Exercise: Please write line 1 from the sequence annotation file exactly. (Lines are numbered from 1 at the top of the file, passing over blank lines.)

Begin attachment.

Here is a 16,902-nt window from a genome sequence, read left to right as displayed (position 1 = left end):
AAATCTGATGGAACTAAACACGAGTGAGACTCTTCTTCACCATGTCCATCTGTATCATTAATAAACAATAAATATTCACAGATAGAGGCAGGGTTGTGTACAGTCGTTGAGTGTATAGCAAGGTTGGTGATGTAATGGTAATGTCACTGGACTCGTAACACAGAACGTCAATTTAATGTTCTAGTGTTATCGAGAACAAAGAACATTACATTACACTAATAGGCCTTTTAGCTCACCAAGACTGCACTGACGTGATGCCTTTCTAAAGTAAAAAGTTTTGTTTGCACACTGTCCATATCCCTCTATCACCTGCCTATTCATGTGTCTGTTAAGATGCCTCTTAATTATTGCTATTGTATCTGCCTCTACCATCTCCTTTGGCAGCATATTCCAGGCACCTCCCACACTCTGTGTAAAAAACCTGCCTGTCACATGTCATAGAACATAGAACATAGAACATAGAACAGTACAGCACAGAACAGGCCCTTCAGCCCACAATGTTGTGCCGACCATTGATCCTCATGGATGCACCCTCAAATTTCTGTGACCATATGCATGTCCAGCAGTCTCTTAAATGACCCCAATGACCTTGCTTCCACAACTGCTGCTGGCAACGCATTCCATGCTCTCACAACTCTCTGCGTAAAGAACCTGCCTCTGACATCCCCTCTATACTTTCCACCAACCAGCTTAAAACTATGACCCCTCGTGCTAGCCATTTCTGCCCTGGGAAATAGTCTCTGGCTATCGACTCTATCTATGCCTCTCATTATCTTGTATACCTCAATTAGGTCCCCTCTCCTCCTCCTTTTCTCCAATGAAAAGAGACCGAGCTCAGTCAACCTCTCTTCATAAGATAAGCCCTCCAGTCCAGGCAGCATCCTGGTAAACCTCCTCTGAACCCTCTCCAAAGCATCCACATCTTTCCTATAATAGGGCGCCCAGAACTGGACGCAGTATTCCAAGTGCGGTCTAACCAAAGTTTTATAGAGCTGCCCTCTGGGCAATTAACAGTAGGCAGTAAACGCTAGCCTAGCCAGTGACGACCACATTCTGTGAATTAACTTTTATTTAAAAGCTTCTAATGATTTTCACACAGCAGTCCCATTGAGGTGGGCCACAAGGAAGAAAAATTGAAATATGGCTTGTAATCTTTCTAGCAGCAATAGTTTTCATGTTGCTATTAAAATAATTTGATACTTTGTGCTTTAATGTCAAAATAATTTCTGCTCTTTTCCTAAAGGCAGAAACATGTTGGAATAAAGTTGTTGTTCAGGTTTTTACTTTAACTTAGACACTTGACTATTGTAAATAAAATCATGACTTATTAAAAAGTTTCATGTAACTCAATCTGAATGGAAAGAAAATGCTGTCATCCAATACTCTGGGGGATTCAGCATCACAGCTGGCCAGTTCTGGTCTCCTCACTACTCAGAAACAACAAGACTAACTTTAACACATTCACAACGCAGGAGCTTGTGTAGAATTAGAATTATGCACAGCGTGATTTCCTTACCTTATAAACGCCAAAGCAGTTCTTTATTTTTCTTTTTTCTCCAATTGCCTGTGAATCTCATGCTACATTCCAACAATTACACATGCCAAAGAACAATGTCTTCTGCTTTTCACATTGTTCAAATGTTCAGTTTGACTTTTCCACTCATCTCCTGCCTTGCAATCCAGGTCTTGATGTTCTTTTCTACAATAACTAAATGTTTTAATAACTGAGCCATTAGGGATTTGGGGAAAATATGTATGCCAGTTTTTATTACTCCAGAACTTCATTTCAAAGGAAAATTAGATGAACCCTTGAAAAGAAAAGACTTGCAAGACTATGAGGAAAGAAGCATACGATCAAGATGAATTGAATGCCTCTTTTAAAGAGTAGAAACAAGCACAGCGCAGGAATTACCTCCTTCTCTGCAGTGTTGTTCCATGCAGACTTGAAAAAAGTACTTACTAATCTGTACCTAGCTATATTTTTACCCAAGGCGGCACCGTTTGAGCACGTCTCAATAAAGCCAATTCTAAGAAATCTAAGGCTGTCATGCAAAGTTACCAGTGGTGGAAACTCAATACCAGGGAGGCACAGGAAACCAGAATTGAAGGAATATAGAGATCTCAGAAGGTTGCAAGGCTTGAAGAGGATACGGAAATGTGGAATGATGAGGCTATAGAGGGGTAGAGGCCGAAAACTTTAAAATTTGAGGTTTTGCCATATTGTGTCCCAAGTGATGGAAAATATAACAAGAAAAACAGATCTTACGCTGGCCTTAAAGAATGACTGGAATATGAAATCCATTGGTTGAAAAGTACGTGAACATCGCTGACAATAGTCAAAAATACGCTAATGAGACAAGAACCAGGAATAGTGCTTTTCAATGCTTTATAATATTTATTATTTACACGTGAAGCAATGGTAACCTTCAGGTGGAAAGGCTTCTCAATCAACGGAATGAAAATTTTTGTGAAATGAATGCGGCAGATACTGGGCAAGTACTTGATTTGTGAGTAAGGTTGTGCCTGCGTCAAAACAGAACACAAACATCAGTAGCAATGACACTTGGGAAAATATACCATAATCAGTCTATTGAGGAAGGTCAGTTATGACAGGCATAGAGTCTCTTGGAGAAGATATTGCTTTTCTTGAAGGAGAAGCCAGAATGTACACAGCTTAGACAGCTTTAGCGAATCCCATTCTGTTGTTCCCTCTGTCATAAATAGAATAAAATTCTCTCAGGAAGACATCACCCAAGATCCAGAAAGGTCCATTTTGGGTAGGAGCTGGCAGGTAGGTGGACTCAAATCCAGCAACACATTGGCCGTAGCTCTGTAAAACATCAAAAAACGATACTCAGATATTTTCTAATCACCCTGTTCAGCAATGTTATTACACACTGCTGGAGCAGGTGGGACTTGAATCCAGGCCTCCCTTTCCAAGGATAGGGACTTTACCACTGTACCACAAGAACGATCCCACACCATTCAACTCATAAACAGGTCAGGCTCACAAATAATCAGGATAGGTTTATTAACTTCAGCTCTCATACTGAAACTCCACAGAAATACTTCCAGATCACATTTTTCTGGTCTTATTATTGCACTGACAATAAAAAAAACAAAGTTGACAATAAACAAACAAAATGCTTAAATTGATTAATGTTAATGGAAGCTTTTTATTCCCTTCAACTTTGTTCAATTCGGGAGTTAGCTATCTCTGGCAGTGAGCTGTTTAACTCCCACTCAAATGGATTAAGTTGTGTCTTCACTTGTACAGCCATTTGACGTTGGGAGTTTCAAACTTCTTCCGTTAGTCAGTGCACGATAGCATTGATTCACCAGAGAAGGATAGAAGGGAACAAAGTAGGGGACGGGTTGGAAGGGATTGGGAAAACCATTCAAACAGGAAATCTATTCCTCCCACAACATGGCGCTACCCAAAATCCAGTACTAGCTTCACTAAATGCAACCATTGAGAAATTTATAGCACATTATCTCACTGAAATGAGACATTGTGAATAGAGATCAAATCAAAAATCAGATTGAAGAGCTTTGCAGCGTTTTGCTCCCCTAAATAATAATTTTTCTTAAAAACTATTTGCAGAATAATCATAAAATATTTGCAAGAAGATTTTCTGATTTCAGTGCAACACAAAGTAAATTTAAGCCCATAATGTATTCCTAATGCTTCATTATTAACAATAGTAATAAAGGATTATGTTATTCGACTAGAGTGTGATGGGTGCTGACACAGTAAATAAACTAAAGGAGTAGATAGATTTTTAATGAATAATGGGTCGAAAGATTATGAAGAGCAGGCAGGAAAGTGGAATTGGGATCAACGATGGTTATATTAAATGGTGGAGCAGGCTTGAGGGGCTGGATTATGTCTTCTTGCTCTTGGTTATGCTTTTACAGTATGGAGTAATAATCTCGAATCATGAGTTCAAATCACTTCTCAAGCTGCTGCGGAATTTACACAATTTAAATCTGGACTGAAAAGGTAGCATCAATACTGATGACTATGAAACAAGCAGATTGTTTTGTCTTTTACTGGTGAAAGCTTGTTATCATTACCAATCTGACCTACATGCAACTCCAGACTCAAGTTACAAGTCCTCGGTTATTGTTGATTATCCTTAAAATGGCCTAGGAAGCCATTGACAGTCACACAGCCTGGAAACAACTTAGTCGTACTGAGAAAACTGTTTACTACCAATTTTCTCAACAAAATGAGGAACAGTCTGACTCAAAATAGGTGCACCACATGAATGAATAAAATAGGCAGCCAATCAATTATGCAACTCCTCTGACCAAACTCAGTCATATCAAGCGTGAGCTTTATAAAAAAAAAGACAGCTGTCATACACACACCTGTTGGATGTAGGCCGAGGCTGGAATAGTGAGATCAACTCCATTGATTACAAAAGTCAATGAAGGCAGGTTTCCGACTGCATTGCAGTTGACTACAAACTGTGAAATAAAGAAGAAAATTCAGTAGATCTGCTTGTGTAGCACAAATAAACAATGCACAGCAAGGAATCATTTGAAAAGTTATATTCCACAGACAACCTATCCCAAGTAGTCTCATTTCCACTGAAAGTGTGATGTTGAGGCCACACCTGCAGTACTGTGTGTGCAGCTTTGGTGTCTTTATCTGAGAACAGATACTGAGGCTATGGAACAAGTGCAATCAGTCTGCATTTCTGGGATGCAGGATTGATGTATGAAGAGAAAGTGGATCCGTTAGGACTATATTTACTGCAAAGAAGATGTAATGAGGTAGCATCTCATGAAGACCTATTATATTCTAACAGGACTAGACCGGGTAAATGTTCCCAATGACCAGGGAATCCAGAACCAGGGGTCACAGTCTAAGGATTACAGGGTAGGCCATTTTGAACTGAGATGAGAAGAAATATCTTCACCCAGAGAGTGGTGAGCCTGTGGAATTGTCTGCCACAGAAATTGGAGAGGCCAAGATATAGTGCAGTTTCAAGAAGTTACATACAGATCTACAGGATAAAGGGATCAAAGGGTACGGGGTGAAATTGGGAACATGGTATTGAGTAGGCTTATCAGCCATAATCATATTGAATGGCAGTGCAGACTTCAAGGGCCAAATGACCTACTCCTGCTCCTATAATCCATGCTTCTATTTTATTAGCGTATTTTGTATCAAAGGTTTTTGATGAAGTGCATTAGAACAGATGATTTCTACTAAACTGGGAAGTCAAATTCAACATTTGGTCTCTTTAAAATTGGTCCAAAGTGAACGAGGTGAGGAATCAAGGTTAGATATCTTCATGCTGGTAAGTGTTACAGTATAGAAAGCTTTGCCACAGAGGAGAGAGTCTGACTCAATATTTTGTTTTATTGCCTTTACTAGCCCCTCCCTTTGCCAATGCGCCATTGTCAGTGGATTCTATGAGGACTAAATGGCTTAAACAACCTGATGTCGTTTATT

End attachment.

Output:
Here is a 16,902-nt window from a genome sequence, read left to right as displayed (position 1 = left end):